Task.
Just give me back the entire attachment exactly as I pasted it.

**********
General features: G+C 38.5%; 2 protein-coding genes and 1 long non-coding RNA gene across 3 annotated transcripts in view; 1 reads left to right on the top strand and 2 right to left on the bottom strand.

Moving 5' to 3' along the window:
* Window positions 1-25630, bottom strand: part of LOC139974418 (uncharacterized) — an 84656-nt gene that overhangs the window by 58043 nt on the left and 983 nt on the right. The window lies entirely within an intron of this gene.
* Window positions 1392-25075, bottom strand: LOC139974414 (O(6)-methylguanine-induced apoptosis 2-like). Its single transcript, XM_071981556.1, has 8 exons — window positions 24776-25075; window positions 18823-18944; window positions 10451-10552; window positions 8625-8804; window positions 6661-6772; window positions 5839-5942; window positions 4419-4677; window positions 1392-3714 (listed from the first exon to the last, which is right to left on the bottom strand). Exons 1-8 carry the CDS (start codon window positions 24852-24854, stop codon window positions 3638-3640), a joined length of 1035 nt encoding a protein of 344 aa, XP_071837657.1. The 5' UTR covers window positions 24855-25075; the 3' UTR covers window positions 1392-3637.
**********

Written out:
General features: G+C 38.5%; 2 protein-coding genes and 1 long non-coding RNA gene across 3 annotated transcripts in view; 1 reads left to right on the top strand and 2 right to left on the bottom strand.

Moving 5' to 3' along the window:
* Window positions 1-25630, bottom strand: part of LOC139974418 (uncharacterized) — an 84656-nt gene that overhangs the window by 58043 nt on the left and 983 nt on the right. The window lies entirely within an intron of this gene.
* Window positions 1392-25075, bottom strand: LOC139974414 (O(6)-methylguanine-induced apoptosis 2-like). Its single transcript, XM_071981556.1, has 8 exons — window positions 24776-25075; window positions 18823-18944; window positions 10451-10552; window positions 8625-8804; window positions 6661-6772; window positions 5839-5942; window positions 4419-4677; window positions 1392-3714 (listed from the first exon to the last, which is right to left on the bottom strand). Exons 1-8 carry the CDS (start codon window positions 24852-24854, stop codon window positions 3638-3640), a joined length of 1035 nt encoding a protein of 344 aa, XP_071837657.1. The 5' UTR covers window positions 24855-25075; the 3' UTR covers window positions 1392-3637.